A day after a 19-year-old man pleaded no contest in the killing of 15 Laysan albatrosses as part of a plea deal with the state, state Department of Land and Natural Resources chair Suzanne Case expressed concern about the message such a deal sends to the public regarding protections for endangered wildlife.
Christian Gutierrez, a 2015 Punahou School graduate, pleaded no contest to one of 15 counts of misdemeanor animal cruelty against him, misdemeanor theft, petty misdemeanor criminal property damage and two counts of prohibited activities regarding wildlife and in a natural area reserve.
The killings occurred in December 2015 when Guitierrez, on break from New York University, and former schoolmates were camping at Kaena Point.
“This crime is absolutely heinous,” said Case, in a statement released on Friday. “It combines appalling animal cruelty with long-lasting devastation of a breeding population of vulnerable and protected majestic seabirds. Unfortunately, DLNR was not consulted with respect to the plea bargain in this case.
“Our wildlife managers and enforcement officers work very hard to protect the Kaʿena albatross colony,” she said. “We take great responsibility for the welfare of these Laysan albatross and to the public who cares about them deeply. DLNR is watching this case very closely to see if justice will be met.”
As part of his plea deal, Gutierrez agreed to cooperate in the investigation and prosecution of others.
Gutierrez faces maximum one-year jail terms for the misdemeanors, 30 days for the petty misdemeanors, and fines.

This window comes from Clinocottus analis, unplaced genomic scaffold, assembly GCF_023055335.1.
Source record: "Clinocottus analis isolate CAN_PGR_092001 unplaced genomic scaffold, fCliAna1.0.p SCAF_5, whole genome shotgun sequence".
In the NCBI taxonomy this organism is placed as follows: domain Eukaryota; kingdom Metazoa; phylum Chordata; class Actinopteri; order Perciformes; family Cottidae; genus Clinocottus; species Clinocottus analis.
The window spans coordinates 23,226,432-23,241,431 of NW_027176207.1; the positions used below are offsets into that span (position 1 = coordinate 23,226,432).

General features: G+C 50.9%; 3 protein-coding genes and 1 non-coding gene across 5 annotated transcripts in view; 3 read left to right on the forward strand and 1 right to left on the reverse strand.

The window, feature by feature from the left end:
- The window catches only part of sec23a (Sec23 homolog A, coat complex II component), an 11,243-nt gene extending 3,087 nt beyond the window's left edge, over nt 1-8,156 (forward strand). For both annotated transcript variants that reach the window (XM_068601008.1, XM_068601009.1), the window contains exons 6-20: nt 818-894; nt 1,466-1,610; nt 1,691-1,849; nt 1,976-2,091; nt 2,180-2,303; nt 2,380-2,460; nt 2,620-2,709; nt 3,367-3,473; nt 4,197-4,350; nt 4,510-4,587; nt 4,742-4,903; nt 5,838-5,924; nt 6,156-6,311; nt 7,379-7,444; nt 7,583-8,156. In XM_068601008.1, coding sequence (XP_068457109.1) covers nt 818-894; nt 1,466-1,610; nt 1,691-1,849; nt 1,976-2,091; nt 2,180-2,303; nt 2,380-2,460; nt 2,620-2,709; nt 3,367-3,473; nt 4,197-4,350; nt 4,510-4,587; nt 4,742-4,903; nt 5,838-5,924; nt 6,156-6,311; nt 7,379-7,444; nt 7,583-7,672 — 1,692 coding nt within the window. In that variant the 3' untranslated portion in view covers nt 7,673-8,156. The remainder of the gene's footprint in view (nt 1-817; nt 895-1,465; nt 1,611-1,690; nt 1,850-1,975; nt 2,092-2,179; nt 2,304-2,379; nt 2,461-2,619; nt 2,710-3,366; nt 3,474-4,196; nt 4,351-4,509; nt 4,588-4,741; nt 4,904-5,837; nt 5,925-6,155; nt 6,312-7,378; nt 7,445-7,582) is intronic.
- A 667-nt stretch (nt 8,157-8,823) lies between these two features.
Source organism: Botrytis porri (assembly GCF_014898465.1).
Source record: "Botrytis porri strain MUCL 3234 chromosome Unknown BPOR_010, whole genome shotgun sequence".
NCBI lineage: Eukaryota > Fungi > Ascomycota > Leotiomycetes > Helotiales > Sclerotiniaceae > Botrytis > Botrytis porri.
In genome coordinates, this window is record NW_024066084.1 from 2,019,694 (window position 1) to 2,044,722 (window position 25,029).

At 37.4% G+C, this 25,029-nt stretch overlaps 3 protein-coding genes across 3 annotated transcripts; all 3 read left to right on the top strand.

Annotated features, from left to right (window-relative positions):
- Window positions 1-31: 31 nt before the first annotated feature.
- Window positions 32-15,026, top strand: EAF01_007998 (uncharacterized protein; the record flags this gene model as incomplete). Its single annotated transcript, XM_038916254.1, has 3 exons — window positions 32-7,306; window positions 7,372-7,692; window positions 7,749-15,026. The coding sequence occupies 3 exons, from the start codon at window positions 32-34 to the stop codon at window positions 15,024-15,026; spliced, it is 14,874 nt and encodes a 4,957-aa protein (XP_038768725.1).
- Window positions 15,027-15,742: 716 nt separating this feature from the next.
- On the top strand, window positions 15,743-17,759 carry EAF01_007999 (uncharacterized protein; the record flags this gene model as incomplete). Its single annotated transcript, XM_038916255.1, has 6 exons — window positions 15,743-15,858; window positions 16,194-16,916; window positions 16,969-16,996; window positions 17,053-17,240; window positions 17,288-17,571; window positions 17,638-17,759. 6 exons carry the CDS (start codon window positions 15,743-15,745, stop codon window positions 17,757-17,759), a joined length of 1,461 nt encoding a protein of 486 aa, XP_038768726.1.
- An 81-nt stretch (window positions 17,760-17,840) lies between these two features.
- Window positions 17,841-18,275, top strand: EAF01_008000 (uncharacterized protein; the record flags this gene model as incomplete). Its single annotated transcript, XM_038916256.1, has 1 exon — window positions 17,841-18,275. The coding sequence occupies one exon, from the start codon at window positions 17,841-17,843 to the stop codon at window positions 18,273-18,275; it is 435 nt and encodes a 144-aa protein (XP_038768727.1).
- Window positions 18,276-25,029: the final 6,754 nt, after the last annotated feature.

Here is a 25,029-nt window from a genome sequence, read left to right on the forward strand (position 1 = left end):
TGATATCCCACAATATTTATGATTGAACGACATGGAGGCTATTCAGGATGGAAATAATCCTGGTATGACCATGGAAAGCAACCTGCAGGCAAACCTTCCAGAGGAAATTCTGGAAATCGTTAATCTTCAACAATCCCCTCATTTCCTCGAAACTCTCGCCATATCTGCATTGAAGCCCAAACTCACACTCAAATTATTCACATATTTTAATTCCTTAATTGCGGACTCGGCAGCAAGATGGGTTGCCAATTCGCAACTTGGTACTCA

His lawyer, Myles Breiner, has asked the court to defer the pleas, thereby allowing Gutierrez the opportunity to avoid conviction. Circuit Judge Jeannette Castagnetti will decide whether to defer the pleas or sentence Gutierrez in June.
The Laysan albatross population at Kaena Point suffered losses that went far beyond the death of the 15 adult birds, Case said. She noted that 17 nests were also destroyed in December 2015, resulting in the direct destruction of 11 albatross eggs and the loss of six others that no longer had a parent to incubate them.
“With 32 live albatrosses lost, and a proven reproductive potential of each adult bird that can live for 60-plus years and rear a chick every other year, the combined effect on the population has been calculated in the hundreds for these large, protected birds,” Case said.
The case is being tried in one of Hawaii’s newly established environmental courts. The courts were created in 2014 under Act 218 and began operation in July 2015. According to a Hawaii State Judiciary profile, the courts have broad jurisdiction over cases involving water, forests, streams, beaches, air, and mountains, along with terrestrial and marine life.
“The tone this case sets can have far reaching impacts on the security of our wildlife and natural resources,” Case said in the statement. “It is critical that the outcome of this case sends a strong message to the public, that violations of laws protecting our vulnerable native wildlife and acts of illegal take and destruction will not be tolerated.”